If you want to know what I'm like presenting online via video, you can view one of my videos at YouTube.

Logistics For Presenting Online

I can use any free software that can operate on my MacBook running OS X (you do NOT have to be on a Macintosh). I have a built-in web cam and a built-in microphone (though I prefer to use a headset or clearer audio).

If your participants will be in different locations, participating via their own laptops and hear the audio on their own speakers, you can go with platforms such as ReadyTalk, WebEx, AdobeConnect or GoToMeeting. Note your organization would be responsible for setting up the tech required for such an event and for all fees associated with setup.

If all participants will be in one room together, and you have a screen or screens where you can beam both my image and a slide show (you would need two computers for this, one with a live, excellent Internet connection and one for the slide show), as well as an excellent audio system, we could do an even livelier presentation, with free software: I prefer doing such video conferencing with iVisit (which is free), because I have much better performance with it than Skype, but am open to using other software, as long as its free for me. For me to present to your group remotely, you need:

  • two computers (doesn't have to be an Apple), one with fast Internet access and hooked up to speakers that can be turned up loudly and be heard clearly by everyone in attendance (the audio clarity is as important, if not more, than the video)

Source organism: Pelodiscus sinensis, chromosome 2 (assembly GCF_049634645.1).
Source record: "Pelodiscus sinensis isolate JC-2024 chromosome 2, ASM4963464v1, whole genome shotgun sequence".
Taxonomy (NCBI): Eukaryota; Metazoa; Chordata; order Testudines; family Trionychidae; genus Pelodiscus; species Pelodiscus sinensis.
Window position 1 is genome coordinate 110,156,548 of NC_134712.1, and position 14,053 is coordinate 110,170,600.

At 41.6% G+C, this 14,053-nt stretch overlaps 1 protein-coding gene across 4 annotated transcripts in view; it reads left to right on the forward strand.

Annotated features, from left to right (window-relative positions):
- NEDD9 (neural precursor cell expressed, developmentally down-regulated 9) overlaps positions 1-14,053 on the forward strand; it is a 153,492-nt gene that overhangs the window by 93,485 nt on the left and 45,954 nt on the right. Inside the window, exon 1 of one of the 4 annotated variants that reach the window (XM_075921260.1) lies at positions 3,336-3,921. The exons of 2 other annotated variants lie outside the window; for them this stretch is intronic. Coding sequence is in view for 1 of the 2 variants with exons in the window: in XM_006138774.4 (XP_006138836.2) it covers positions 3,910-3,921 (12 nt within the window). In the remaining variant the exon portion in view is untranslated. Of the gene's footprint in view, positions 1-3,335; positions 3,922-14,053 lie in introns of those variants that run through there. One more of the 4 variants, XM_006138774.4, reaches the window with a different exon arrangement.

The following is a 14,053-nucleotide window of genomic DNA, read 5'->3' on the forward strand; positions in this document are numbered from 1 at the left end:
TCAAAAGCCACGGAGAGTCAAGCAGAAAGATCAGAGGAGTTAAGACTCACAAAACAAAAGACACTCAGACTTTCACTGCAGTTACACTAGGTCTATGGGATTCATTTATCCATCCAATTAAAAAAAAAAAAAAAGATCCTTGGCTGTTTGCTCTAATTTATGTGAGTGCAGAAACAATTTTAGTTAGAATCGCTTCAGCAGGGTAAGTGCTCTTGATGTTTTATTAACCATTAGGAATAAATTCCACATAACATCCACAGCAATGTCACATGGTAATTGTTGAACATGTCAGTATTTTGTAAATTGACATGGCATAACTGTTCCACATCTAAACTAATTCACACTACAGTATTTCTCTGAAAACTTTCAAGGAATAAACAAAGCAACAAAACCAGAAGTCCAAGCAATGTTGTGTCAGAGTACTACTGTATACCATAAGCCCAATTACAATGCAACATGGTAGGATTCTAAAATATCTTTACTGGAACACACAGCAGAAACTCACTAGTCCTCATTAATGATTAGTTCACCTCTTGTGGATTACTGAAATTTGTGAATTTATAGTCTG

• an iVisit account, which is free (or great familiarity with another free package that I can easily download)
  • two projectors/beamers, one to display me as I appear on one of the computers so that the whole group can see me (but, again, audio clarity is as important, if not more, than video clarity), and one loaded with my slide show
  • a microphone hooked up to the group's computer, so that each attendee can come to the mike with questions (or the mike can go to them).
  • to rehearse with me at least one week in advance, in the same meeting room where the presentation will be made, to ensure your computer and connection is working, and to ensure the audio in the room is clear for participants throughout the room.
  • to set up several minutes before the presentation is to start, to ensure we start on-time and there are no tech or audio issues.
I may only see the person who asks a question, or I may see the entire group, depending on how you set up your webcam. What's most important is that I can hear them.

Other online presentations I've done, using various synchronous and asynchronous software:

Read more about topics on which I can present.

View my public calendar to see when I am booked and when I am available.

Contact me for more information and my very reasonable speaking fees. We can also do a free test run, provided that you have a computer that can run iVisit or whatever tech tool you want to use.

Accolades to Coyote Communications